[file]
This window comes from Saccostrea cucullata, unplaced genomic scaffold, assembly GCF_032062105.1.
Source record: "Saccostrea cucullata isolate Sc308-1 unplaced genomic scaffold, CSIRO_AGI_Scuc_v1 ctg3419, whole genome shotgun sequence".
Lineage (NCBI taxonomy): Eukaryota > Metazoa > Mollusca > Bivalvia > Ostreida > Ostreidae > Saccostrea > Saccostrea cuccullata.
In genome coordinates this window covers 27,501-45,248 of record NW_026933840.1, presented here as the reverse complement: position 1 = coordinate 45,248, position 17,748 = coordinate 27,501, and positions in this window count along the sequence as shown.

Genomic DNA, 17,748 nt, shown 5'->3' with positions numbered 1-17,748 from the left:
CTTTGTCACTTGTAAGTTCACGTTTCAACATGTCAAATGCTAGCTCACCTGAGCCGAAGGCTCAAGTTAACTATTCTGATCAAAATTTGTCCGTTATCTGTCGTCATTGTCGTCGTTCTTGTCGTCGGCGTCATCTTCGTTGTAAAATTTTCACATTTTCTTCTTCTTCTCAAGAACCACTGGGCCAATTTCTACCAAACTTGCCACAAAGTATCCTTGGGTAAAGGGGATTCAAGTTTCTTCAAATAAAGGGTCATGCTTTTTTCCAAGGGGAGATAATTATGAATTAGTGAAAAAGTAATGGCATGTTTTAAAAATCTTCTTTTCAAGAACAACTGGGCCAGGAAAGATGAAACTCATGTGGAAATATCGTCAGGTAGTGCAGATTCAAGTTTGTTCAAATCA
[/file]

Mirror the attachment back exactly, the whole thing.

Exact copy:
This window comes from Saccostrea cucullata, unplaced genomic scaffold, assembly GCF_032062105.1.
Source record: "Saccostrea cucullata isolate Sc308-1 unplaced genomic scaffold, CSIRO_AGI_Scuc_v1 ctg3419, whole genome shotgun sequence".
Lineage (NCBI taxonomy): Eukaryota > Metazoa > Mollusca > Bivalvia > Ostreida > Ostreidae > Saccostrea > Saccostrea cuccullata.
In genome coordinates this window covers 27,501-45,248 of record NW_026933840.1, presented here as the reverse complement: position 1 = coordinate 45,248, position 17,748 = coordinate 27,501, and positions in this window count along the sequence as shown.

Genomic DNA, 17,748 nt, shown 5'->3' with positions numbered 1-17,748 from the left:
CTTTGTCACTTGTAAGTTCACGTTTCAACATGTCAAATGCTAGCTCACCTGAGCCGAAGGCTCAAGTTAACTATTCTGATCAAAATTTGTCCGTTATCTGTCGTCATTGTCGTCGTTCTTGTCGTCGGCGTCATCTTCGTTGTAAAATTTTCACATTTTCTTCTTCTTCTCAAGAACCACTGGGCCAATTTCTACCAAACTTGCCACAAAGTATCCTTGGGTAAAGGGGATTCAAGTTTCTTCAAATAAAGGGTCATGCTTTTTTCCAAGGGGAGATAATTATGAATTAGTGAAAAAGTAATGGCATGTTTTAAAAATCTTCTTTTCAAGAACAACTGGGCCAGGAAAGATGAAACTCATGTGGAAATATCGTCAGGTAGTGCAGATTCAAGTTTGTTCAAATCA